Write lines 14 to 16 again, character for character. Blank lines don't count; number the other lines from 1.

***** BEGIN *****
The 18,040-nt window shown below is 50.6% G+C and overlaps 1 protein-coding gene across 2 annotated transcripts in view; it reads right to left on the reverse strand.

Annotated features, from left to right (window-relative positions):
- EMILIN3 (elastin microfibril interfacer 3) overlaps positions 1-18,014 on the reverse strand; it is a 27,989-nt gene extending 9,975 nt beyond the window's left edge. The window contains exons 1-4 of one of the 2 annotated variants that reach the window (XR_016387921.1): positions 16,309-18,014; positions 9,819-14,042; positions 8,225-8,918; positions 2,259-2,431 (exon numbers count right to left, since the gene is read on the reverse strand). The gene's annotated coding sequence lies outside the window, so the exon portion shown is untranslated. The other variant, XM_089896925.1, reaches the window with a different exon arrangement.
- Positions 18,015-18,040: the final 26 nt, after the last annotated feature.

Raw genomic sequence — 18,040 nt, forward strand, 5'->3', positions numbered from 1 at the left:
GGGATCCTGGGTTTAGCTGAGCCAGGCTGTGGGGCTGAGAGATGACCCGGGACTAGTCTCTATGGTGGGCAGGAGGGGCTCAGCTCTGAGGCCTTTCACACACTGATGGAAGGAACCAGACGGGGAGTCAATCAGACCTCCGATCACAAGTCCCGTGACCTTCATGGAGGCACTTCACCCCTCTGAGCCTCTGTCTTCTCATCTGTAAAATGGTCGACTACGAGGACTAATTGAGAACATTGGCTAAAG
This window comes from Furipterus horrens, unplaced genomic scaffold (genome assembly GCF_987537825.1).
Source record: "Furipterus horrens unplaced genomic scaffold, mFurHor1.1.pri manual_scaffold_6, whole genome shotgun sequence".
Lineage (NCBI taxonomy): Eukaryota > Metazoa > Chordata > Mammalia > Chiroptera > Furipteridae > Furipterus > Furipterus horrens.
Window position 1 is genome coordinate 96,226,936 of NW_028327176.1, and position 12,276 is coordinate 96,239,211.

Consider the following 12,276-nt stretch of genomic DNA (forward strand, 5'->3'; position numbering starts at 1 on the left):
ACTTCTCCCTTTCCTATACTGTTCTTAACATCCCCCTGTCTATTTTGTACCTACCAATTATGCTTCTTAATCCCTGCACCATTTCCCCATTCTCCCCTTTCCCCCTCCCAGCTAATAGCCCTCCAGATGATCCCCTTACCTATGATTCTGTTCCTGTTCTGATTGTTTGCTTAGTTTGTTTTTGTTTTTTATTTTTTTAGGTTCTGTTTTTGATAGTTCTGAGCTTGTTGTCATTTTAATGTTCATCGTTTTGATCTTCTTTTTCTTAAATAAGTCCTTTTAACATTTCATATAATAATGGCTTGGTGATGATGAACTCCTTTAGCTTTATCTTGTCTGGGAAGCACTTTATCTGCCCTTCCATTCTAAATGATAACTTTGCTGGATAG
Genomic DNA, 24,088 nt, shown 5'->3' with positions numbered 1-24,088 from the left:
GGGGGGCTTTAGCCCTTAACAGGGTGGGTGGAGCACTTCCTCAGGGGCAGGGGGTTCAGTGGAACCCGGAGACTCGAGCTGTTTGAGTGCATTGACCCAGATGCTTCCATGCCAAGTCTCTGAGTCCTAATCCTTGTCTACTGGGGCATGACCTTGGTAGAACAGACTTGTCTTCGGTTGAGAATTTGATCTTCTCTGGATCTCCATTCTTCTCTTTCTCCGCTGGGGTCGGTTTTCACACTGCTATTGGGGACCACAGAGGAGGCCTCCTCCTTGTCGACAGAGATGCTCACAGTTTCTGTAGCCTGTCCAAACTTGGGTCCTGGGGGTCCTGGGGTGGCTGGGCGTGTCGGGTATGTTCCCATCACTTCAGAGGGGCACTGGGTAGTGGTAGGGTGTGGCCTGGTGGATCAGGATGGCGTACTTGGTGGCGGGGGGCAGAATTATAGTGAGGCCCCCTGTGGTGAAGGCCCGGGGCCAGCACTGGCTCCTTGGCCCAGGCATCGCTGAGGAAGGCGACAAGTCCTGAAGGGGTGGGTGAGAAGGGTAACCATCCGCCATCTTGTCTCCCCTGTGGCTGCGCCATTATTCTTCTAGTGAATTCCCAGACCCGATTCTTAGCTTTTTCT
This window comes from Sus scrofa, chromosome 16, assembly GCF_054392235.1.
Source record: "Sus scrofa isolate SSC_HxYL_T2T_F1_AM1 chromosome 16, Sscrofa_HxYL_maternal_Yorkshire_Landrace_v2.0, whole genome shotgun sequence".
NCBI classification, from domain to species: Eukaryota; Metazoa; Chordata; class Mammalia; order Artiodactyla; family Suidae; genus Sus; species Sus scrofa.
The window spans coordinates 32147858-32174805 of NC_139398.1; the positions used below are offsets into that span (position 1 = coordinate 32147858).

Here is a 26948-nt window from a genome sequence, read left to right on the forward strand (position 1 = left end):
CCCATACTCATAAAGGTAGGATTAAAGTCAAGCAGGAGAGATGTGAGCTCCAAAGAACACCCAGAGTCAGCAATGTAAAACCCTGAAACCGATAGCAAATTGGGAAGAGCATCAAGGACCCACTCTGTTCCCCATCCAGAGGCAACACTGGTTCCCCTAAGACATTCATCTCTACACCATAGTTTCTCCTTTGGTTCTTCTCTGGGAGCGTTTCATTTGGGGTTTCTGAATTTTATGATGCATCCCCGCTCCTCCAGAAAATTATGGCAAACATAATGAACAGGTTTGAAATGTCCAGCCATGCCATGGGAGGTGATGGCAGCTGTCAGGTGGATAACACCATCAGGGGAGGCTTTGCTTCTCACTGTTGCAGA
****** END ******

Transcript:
GGGGGGCTTTAGCCCTTAACAGGGTGGGTGGAGCACTTCCTCAGGGGCAGGGGGTTCAGTGGAACCCGGAGACTCGAGCTGTTTGAGTGCATTGACCCAGATGCTTCCATGCCAAGTCTCTGAGTCCTAATCCTTGTCTACTGGGGCATGACCTTGGTAGAACAGACTTGTCTTCGGTTGAGAATTTGATCTTCTCTGGATCTCCATTCTTCTCTTTCTCCGCTGGGGTCGGTTTTCACACTGCTATTGGGGACCACAGAGGAGGCCTCCTCCTTGTCGACAGAGATGCTCACAGTTTCTGTAGCCTGTCCAAACTTGGGTCCTGGGGGTCCTGGGGTGGCTGGGCGTGTCGGGTATGTTCCCATCACTTCAGAGGGGCACTGGGTAGTGGTAGGGTGTGGCCTGGTGGATCAGGATGGCGTACTTGGTGGCGGGGGGCAGAATTATAGTGAGGCCCCCTGTGGTGAAGGCCCGGGGCCAGCACTGGCTCCTTGGCCCAGGCATCGCTGAGGAAGGCGACAAGTCCTGAAGGGGTGGGTGAGAAGGGTAACCATCCGCCATCTTGTCTCCCCTGTGGCTGCGCCATTATTCTTCTAGTGAATTCCCAGACCCGATTCTTAGCTTTTTCT
This window comes from Sus scrofa, chromosome 16, assembly GCF_054392235.1.
Source record: "Sus scrofa isolate SSC_HxYL_T2T_F1_AM1 chromosome 16, Sscrofa_HxYL_maternal_Yorkshire_Landrace_v2.0, whole genome shotgun sequence".